Formation of long-range axons occurs over multiple stages of morphological maturation. However, the intrinsic transcriptional mechanisms that temporally control different stages of axon projection development are unknown. Here, we addressed this question by studying the formation of mouse serotonin (5-HT) axons, the exemplar of long-range profusely arborized axon architectures. We report that LIM homeodomain factor 1b (Lmx1b)-deficient 5-HT neurons fail to generate axonal projections to the forebrain and spinal cord. Stage-specific targeting demonstrates that Lmx1b is required at successive stages to control 5-HT axon primary outgrowth, selective routing, and terminal arborization. We show a Lmx1b→Pet1 regulatory cascade is temporally required for 5-HT arborization and upregulation of the 5-HT axon arborization gene, Protocadherin-alphac2, during postnatal development of forebrain 5-HT axons. Our findings identify a temporal regulatory mechanism in which a single continuously expressed transcription factor functions at successive stages to orchestrate the progressive development of long-range axon architectures enabling expansive neuromodulation.
Raw ChIP-seq data GEO accession: GSE74315. RNA-seq data generated in this study and ChIP-seq analysis are deposited in NCBI GEO under accession code GSE130514.
Lmx1b is required at multiple stages to build expansive serotonergic axon architecturesNCBI Gene Expression Omnibus, GSE130514.
Pet-1 Switches Transcriptional Targets Postnatally to Regulate Maturation of Serotonin Neuron Excitability.NCBI Gene Expression Omnibus, GSE74315.
- Evan S Deneris
- Evan S Deneris
The funders had no role in study design, data collection and interpretation, or the decision to submit the work for publication.
Animal experimentation: Animal experimentation: All animal procedures used in this study were in strict accordance with the Guide for the Care and Use of Laboratory Animals of the National Institutes of Health. The protocol was approved by the Case Western Reserve University School of Medicine Institutional Animal Care and Use Committee (Animal Welfare Assurance Number A3145-01, protocol #: 2014-0044).
- Anne E West, Duke University School of Medicine, United States
© 2019, Donovan et al.
This article is distributed under the terms of the Creative Commons Attribution License permitting unrestricted use and redistribution provided that the original author and source are credited.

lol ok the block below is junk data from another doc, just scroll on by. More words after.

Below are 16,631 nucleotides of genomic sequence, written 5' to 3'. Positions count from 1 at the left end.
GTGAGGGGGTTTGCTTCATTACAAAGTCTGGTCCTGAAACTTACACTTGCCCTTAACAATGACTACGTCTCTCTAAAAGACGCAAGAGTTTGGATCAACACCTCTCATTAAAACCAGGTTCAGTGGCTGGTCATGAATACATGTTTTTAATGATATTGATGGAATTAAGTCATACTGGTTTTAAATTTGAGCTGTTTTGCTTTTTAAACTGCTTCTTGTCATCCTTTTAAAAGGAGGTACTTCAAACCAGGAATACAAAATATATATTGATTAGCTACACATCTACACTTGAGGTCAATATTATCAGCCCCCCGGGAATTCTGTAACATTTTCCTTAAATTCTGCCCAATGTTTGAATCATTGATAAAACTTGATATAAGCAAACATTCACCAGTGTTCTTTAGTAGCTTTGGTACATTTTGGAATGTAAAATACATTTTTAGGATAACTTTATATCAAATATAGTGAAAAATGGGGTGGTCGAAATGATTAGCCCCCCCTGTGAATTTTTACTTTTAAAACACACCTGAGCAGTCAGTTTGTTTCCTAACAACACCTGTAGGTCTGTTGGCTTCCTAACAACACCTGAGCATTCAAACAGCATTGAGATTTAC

Maternally synthesized products play critical roles in the development of offspring. A premier example is the Caenorhabditis elegans H3K36 methyltransferase MES-4, which is essential for germline survival and development in offspring. How maternal MES-4 protects the germline is not well understood, but its role in H3K36 methylation hinted that it may regulate gene expression in primordial germ cells (PGCs). We tested this hypothesis by profiling transcripts from nascent germlines (PGCs and their descendants) dissected from wild-type and mes-4 mutant (lacking maternal and zygotic MES-4) larvae. mes-4 nascent germlines displayed downregulation of some germline genes, upregulation of some somatic genes, and dramatic upregulation of hundreds of genes on the X chromosome. We demonstrated that upregulation of one or more genes on the X is the cause of germline death by generating and analyzing mes-4 mutants that inherited different endowments of X chromosome(s). Intriguingly, removal of the THAP transcription factor LIN-15B from mes-4 mutants reduced X misexpression and prevented germline death. lin-15B is X-linked and misexpressed in mes-4 PGCs, identifying it as a critical target for MES-4 repression. The above findings extend to the H3K27 methyltransferase MES-2/3/6, the C. elegans version of polycomb repressive complex 2. We propose that maternal MES-4 and PRC2 cooperate to protect germline survival by preventing synthesis of germline-toxic products encoded by genes on the X chromosome, including the key transcription factor LIN-15B.
Human muscle is a hierarchically organised tissue with its contractile cells called myofibers packed into large myofiber bundles. Each myofiber contains periodic myofibrils built by hundreds of contractile sarcomeres that generate large mechanical forces. To better understand the mechanisms that coordinate human muscle morphogenesis from tissue to molecular scales, we adopted a simple in vitro system using induced pluripotent stem cell-derived human myogenic precursors. When grown on an unrestricted two-dimensional substrate, developing myofibers spontaneously align and self-organise into higher-order myofiber bundles, which grow and consolidate to stable sizes. Following a transcriptional boost of sarcomeric components, myofibrils assemble into chains of periodic sarcomeres that emerge across the entire myofiber. More efficient myofiber bundling accelerates the speed of sarcomerogenesis suggesting that tension generated by bundling promotes sarcomerogenesis. We tested this hypothesis by directly probing tension and found that tension build-up precedes sarcomere assembly and increases within each assembling myofibril. Furthermore, we found that myofiber ends stably attach to other myofibers using integrin-based attachments and thus myofiber bundling coincides with stable myofiber bundle attachment in vitro. A failure in stable myofiber attachment results in a collapse of the myofibrils. Overall, our results strongly suggest that mechanical tension across sarcomeric components as well as between differentiating myofibers is key to coordinate the multi-scale self-organisation of muscle morphogenesis.